Medical College of Wisconsin
CTSICores SearchResearch InformaticsREDCap

Rats deficient in α-galactosidase A develop ocular manifestations of Fabry disease. Sci Rep 2019 06 28;9(1):9392



Pubmed ID


Pubmed Central ID




Scopus ID

2-s2.0-85068107461   5 Citations


Fabry disease is an X-linked lysosomal storage disease caused by deficiency of α-galactosidase A. Ocular findings, such as cornea verticillata, cataracts, and retinal vascular tortuosity, serve as important diagnostic markers. We aimed to evaluate ocular phenotypes in α-galactosidase A-deficient (Fabry) rats and hypothesized that these rats would manifest ocular signs similar to those observed in patients. Slit lamp biomicroscopy was used to evaluate the cornea and lens, and retinal vasculature was examined by fluorescein angiography in WT and Fabry rats. Mass spectrometry was used to characterize and quantify ocular glycosphingolipids, and histology and electron microscopy revealed the location of the glycosphingolipid storage. We found that Fabry rats developed corneal and lenticular opacities to a statistically greater degree than WT rats. Retinal vascular morphology did not appear grossly different, but there was vascular leakage in at least one Fabry rat. Fabry rat eyes accumulated substrates of α-galactosidase A, and these α-galactosyl glycoconjugates were found in corneal keratocytes, lens fibers, and retinal vascular endothelial cells. Electron-dense lamellar inclusions were observed in keratocytes. Because Fabry rats recapitulate many ocular phenotypes observed in patients, they can be used to study disease pathogenesis and determine whether ocular findings serve as noninvasive indicators of therapeutic efficacy.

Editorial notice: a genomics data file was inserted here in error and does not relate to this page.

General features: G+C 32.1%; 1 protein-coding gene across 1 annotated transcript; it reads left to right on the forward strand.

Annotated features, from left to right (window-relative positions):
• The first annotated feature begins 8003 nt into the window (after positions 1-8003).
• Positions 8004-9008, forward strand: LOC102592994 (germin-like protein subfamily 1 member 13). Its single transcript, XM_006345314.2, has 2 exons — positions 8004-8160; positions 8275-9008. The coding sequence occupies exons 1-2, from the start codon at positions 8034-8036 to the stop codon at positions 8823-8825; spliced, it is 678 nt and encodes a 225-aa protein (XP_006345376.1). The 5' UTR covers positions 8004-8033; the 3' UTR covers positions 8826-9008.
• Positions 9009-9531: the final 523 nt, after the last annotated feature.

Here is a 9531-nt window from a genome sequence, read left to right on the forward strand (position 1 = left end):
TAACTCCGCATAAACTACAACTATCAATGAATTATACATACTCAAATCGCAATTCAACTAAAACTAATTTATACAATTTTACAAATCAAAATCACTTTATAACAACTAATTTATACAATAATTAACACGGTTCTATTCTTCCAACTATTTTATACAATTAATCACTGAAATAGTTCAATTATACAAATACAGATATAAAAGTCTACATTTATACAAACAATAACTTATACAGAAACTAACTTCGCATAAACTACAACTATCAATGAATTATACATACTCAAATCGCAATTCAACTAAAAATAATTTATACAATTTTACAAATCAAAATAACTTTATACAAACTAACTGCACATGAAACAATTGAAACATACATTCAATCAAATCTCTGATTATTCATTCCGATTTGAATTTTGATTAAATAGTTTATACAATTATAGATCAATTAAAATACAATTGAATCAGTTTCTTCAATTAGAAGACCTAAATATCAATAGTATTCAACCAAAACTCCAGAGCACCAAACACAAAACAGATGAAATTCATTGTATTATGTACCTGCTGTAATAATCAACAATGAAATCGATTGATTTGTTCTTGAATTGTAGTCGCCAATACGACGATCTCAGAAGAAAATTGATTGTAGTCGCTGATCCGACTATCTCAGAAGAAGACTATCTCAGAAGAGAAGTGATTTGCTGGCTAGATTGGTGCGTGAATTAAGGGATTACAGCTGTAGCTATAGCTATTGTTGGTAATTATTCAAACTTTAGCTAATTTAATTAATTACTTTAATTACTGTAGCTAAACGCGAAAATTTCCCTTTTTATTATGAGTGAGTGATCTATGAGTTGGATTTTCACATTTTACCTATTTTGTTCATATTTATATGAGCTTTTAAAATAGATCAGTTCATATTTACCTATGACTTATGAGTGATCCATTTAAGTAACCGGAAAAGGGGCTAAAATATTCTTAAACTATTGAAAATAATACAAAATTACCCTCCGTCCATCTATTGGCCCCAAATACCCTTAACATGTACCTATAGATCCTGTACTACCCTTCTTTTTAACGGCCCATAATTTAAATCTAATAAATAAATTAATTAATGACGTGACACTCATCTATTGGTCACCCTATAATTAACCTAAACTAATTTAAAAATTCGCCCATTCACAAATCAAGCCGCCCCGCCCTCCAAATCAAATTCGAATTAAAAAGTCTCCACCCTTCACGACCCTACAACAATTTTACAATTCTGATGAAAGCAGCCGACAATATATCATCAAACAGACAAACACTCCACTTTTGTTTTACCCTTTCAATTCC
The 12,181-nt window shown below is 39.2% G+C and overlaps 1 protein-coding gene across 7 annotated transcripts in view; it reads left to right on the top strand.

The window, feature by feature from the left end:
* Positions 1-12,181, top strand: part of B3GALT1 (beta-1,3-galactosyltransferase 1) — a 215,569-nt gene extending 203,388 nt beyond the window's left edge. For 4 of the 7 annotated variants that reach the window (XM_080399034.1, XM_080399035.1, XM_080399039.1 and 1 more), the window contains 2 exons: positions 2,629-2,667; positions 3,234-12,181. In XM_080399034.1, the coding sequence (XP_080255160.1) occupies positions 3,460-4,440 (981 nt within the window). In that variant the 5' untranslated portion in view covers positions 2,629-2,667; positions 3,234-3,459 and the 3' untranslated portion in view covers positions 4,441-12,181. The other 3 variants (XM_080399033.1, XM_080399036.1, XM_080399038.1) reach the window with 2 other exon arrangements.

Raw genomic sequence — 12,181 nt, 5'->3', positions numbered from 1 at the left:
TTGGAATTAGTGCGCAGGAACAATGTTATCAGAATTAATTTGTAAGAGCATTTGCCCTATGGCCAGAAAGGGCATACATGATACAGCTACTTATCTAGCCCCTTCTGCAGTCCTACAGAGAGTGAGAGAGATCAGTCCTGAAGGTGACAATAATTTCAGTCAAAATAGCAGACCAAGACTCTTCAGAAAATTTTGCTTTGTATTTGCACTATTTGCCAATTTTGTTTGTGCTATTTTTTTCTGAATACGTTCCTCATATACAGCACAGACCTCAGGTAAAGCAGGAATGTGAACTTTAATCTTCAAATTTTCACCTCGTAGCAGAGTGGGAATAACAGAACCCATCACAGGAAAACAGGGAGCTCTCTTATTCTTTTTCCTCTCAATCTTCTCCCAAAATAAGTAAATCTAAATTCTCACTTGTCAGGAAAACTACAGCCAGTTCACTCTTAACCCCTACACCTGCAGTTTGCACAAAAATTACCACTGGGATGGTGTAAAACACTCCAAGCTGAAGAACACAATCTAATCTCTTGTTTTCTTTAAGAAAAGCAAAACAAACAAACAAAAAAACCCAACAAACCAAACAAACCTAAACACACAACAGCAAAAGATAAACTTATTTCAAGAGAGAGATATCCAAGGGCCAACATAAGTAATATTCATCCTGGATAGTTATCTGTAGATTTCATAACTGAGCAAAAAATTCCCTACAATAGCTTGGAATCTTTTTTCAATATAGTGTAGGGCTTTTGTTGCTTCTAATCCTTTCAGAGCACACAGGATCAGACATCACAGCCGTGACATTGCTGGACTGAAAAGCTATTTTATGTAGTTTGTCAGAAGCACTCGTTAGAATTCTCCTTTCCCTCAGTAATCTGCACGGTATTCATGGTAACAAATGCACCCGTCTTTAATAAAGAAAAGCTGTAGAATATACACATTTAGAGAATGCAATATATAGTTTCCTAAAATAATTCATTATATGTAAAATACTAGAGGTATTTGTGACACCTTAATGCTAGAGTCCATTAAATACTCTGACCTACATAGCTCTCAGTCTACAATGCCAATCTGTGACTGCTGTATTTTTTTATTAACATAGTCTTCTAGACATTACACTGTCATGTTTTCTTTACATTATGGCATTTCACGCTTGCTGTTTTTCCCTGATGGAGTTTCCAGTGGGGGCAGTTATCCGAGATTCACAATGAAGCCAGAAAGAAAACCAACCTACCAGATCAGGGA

Author List

Miller JJ, Aoki K, Reid CA, Tiemeyer M, Dahms NM, Kassem IS


Nancy M. Dahms PhD Professor in the Biochemistry department at Medical College of Wisconsin
Iris S. Kassem MD, PhD Associate Professor in the Ophthalmology and Visual Sciences department at Medical College of Wisconsin

MESH terms used to index this publication - Major topics in bold

Animals, Genetically Modified
Corneal Keratocytes
Disease Models, Animal
Eye Diseases
Fabry Disease
Fluorescein Angiography
Retinal Vessels
Slit Lamp